This ideological core has been overlaid by cynical processes of the instrumentalisation of Islam by all political forces in Pakistan, including the military and the supposedly secular formations. This tradition was firmly established by the professedly secular and reputedly atheistic 'founder' of the country, Muhammad Ali Jinnah, who repeatedly and without scruple exploited the Muslim identity for violent political mobilisation10 and specifically for jihad when these suited his transient political objectives11. The instrumentalisation of Islam and jihad have remained an integral element of the political and strategic ambitions and outlook of the military-feudal-fundamentalist bloc that has ruled Pakistan since its creation. Despite the colossal 'blowback' of the jihadi-terrorist enterprise that the country is now experiencing, it remains the case that a powerful constituency in the political-military establishment remains sympathetic to and complicit with the Islamist extremist and terrorist formations that continue to operate with varying degrees of freedom across Pakistan. Ahmed Rashid thus notes,

A nuclear-armed military and an intelligence service that have sponsored Islamic extremism as an intrinsic part of their foreign policy for nearly four decades have found it extremely difficult to give up their self-destructive double-dealing policies after 9/11, even under the watchful eye of the CIA12.

Indeed, a non-Islamist politics has been made impossible within Pakistan's evolving history and enveloping culture, since any advocacy of secular values is immediately interpreted by political opponents as 'anti-Muslim' or 'anti-Islamist'. This does not, of course, imply that there is no secular sentiment in Pakistan - indeed, electoral results have repeatedly demonstrated that radical Islam has a relatively small constituency in the country. This small constituency is, however, capable of the most appalling violence, and has left no viable avenues for the articulation of the secular sentiment. Relatively soft Islamism has, thus, progressively constructed wide spaces for radical and violent Islamism, and has retained no effective instruments to confront or counter the latter. Complex relationships of cooperation, contestation and conflict between the various power-centres in the country, on the one hand, and the radical Islamists, on the other, have evolved into an entrenched destructive dynamic that the Pakistani establishment has neither the will nor the capacity to escape.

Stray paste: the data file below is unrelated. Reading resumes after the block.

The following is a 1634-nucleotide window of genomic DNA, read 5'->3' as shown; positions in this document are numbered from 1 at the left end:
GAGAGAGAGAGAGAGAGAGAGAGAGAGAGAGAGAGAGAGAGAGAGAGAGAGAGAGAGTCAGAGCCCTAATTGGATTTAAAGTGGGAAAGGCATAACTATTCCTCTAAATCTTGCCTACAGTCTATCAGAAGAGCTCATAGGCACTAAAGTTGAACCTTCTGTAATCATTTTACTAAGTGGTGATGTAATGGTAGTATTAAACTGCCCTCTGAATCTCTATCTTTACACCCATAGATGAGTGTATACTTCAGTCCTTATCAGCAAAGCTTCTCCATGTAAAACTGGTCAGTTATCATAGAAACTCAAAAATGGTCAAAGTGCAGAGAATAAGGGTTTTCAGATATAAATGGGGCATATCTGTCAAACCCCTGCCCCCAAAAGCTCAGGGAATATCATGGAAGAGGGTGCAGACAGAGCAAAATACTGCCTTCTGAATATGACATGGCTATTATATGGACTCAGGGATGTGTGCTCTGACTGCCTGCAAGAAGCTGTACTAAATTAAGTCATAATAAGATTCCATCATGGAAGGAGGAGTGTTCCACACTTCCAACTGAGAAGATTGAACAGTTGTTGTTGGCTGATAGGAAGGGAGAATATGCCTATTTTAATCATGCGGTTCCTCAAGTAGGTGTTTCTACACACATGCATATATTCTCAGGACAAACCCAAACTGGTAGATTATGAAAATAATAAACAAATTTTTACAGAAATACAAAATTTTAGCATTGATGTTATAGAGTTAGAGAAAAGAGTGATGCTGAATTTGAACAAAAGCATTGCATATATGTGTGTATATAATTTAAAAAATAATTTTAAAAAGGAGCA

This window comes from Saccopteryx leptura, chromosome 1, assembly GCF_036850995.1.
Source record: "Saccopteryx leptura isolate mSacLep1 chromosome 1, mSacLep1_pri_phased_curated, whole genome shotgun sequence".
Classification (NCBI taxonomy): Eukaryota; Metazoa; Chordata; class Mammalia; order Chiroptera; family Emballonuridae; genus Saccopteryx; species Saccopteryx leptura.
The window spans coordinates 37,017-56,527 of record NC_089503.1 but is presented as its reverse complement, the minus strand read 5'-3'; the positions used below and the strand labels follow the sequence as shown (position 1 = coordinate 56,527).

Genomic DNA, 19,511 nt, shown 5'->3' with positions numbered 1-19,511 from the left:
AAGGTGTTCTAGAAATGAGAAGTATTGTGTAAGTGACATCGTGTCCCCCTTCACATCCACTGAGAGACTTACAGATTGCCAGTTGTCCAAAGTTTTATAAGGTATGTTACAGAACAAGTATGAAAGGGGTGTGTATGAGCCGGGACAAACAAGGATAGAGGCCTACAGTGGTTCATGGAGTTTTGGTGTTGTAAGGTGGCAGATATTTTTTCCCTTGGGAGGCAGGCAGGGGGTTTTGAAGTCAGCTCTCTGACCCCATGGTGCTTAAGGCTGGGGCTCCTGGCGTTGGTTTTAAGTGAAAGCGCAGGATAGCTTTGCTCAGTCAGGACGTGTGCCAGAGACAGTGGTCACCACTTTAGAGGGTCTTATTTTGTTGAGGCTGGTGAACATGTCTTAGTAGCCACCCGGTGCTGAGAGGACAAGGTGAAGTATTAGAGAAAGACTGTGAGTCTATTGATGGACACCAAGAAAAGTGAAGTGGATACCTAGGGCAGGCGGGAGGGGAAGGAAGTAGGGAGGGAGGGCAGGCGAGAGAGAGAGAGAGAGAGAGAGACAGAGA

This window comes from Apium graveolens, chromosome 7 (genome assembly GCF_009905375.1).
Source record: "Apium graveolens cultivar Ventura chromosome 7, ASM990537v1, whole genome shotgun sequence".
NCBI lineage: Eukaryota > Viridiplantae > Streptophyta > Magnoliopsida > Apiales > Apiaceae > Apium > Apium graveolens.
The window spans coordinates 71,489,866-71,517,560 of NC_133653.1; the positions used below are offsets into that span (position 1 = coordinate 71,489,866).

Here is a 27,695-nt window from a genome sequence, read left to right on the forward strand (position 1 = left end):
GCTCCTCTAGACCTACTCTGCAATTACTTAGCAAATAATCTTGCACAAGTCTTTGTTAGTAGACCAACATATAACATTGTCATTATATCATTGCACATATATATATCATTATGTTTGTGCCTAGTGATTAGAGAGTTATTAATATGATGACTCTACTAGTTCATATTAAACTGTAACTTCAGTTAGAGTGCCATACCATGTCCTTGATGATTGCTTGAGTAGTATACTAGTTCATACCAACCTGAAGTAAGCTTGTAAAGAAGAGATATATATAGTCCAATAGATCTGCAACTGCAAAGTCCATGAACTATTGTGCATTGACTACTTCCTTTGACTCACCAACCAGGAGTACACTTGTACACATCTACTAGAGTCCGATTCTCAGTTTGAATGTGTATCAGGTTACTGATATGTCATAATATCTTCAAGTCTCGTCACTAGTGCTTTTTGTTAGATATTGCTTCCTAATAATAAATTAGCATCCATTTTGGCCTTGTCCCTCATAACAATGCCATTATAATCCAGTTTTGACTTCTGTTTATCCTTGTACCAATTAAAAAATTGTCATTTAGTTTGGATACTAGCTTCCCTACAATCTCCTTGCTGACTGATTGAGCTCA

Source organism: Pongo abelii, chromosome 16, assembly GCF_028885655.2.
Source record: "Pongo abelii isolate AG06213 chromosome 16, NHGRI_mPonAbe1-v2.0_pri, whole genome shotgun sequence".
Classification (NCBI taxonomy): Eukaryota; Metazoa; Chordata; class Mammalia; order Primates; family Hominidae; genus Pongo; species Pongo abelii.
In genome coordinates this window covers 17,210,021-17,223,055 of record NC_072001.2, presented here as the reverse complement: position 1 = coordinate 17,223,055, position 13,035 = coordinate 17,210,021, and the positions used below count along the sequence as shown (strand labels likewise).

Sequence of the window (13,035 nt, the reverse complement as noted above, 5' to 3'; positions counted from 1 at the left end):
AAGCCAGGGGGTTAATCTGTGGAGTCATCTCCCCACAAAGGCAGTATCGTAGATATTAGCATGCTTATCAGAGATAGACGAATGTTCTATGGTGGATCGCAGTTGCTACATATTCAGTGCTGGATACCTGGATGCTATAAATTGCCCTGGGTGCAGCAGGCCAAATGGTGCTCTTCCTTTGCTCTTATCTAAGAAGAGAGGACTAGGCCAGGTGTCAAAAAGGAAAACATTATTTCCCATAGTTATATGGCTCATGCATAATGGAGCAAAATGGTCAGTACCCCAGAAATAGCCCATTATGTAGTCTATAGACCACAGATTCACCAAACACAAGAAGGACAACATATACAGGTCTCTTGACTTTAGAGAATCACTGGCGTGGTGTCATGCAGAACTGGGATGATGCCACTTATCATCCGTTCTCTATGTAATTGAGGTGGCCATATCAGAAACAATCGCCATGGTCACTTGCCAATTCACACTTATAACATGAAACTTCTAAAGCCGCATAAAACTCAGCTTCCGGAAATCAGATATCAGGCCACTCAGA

The tentative tinkering that external powers have attempted in order to secure a solution for this canker in Pakistan, variously through support for a 'strong military dictator', a dubious 'restoration of democracy', or through liberal 'developmental funding' are destined to necessary failure unless the unshakable dynamic of Islamist extremism can be uprooted from Pakistan's politics, culture and society - an eventuality that is altogether unlikely in the foreseeable future. Structural elements have conspired, over the past more than seven years since 9/11, to undermine every attempt at reform in Pakistan, strengthening the very constituencies that such well-intentioned efforts were intended to dismantle, and simultaneously diminishing the capacities of surviving state institutions - including the Army - to deal with the challenge.

Disordered Futures

Pakistan's accelerating hurtle into the abyss now appears irresistible. Unfortunately, India's delusional foreign policy agenda fails, as it has for decades now, to deal with the realities of Pakistan and its enduring pathologies, and with what one commentator has described as "the slow transformation of the Pakistani state itself into an instrument of the jihadist agenda."13

Delhi's policy discourse on Pakistan remains trapped in categories that have no relevance in the circumstances now prevailing, and in recent months has been dominated by a great deal of theatrical shadow-boxing over fixing responsibility for the Mumbai terrorist carnage of November 26, 2008, predicating a restoration of 'normal relations' on demonstrable action against those responsible for this atrocity, as well as a dismantling of the wider networks of terrorism that continue to exist on Pakistani soil. Several Indian 'diplomatic victories' have resulted from a focused international campaign - and these include the reluctant cumulative admission on Pakistan's part that the perpetrators of the Mumbai attack came from that country - and there is a degree of self-satisfaction at South Block on a job well done. But these petty triumphs, secured overwhelmingly by petitioning Western powers, do little to alter the trajectory of Islamist terrorism in South Asia, or to diminish the centrifugal impetus in Pakistan.

This is the reality that India - and, indeed, the major world powers - must increasingly and squarely confront in their foreign policy and strategic projections. Despite a growing realization among wide segments of its national elite that terrorism is doing irreparable damage to Pakistan, and despite the best-intentioned abundance of aid and advice from other countries, Pakistan's paper-thin institutions and deeply compromised leaderships simply lack the capacities, the vision and the will to check the augmenting momentum. Traditional 'solutions' - democratisation, development, negotiated settlements, peace processes and 'people to people contacts' - have little scope for success in this context. The Army is the only significant and relatively stable power in the country, and it has historically held the nation together principally through the application of brute force - a device that is now producing diminishing returns.

More significantly, this Army remains deeply ambivalent about the ongoing jihadi terrorism, treating it still as a principal instrumentality of regional power projection and domestic political management, even as it is locked in uncertain war with its own creations, stretched to the limits of its diminishing capacities across multiple theatres of internal conflict. This is an Army, moreover, that has long been mobilised on precisely the same ideology and principles of an aggressive, conquering Islamism that motivate the Taliban, al Qaeda and the numberless lashkars that project carnage across South Asia and into the wider world through their 'global jihad'. It is an Army that cannot commit itself unambiguously to the objectives of counter-terrorism - even if the tasks of counter-terrorism could still be assessed to be within its capacities.